Cindy’s Weekly Wisdom
A couple of weeks ago, my church had a huge garage sale, which netted us $6000. I worked Friday putting toys out and pricing them and Saturday afternoon as the sale was winding down, increasingly slashing prices in order to unload the rest of the items before the end of the sale when the Salvation Army truck would swoop down and take the remainder away.
On Friday, while I was pricing toys, I was almost weak in the knees when a truck pulled up with trash bag after trash bag of the nicest toys you can imagine. The woman who was unloading them explained that they were from her daughter’s house. Her daughter has four girls and three sets of grandparents, and apparently every single one of them buys, buys, buys. Her daughter, bless her, had carefully put all the pieces of all the toys together and wrapped them in plastic so they’d stay together. So many very, very nice toys, most of which were in like-new condition andÂ many of which were almost identical.
We were also inundated with stuffed animals. There is no reason for anyone to ever buy a new stuffed animals, as far as I can tell. I’m sure there were more than 100, many of which were obviously new and most of which looked like they’re hardest life task had been to adorn a shelf. (Virtually any stuffed animal can be machine washed, but they do need to be lined dried. It’s the drier that will cause the fake fur to loose its softness.)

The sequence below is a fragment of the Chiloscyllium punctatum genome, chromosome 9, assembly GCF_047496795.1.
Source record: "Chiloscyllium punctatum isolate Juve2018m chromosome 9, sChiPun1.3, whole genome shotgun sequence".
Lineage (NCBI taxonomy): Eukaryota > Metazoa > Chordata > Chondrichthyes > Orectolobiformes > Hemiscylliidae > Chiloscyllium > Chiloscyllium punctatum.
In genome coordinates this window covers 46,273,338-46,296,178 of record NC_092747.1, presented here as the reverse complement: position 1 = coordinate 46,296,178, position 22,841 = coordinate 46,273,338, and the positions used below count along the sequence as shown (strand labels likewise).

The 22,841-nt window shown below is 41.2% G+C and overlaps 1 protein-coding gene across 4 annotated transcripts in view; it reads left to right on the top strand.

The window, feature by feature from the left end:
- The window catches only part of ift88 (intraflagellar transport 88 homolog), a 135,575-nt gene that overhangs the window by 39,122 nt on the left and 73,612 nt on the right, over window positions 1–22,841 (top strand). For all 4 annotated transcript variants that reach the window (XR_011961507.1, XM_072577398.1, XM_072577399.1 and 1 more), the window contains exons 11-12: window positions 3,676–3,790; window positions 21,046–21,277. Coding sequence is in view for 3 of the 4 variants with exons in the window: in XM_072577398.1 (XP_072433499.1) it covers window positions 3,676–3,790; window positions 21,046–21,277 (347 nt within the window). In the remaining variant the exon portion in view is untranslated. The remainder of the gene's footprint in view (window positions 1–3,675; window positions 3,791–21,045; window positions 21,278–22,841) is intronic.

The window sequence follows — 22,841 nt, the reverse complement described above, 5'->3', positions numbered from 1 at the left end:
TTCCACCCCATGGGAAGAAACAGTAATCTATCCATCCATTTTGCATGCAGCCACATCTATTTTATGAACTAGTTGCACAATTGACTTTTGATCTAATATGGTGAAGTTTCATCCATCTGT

My husband observed that people hang onto things too long, so long that they lose their appeal and attractiveness to others. He noticed that lots of the decor items were quite out-of-date, and he had plenty to say about the electronics. We had a large number of TVs, big beautiful TVs, but ones that weren’t HD compatible. Dan pointed out that when HD became the US standard, a converter box for a TV such as these could easily be purchased for $20. Now, several years later, converter boxes are $80, the same price as a smaller flat screen TV. These TVs started out being priced at $25. In the end, those that sold only fetched $5. Yes, $5 for a TV that originally cost over $500. Talk about something losing value because it sat around too long!
Someone was hoping that the church would sell his very fancy but oldÂ Macintosh computer for $250, which is more than similar units were selling for on eBay. Dan pointed out that the processor was made by IBM, which hasn’t worked with Apple in more than 5 years. The operating system is out of date, and the computer will not be able to run newer programs. Because the owner had let it sit around, it had increasingly lost value.
While Dan was surprised at the number of very aged items for sale, I was surprised by the number of brand new items, as you can see by my list of true confession purchases below. Why would someone get rid of an unopened package of baby wipes? Why would someone buy fancy lights for a party and never put them up, never return them? Did someone really believe that Beanie Babies were so collectible that they should stay in their packages? Why, why, why?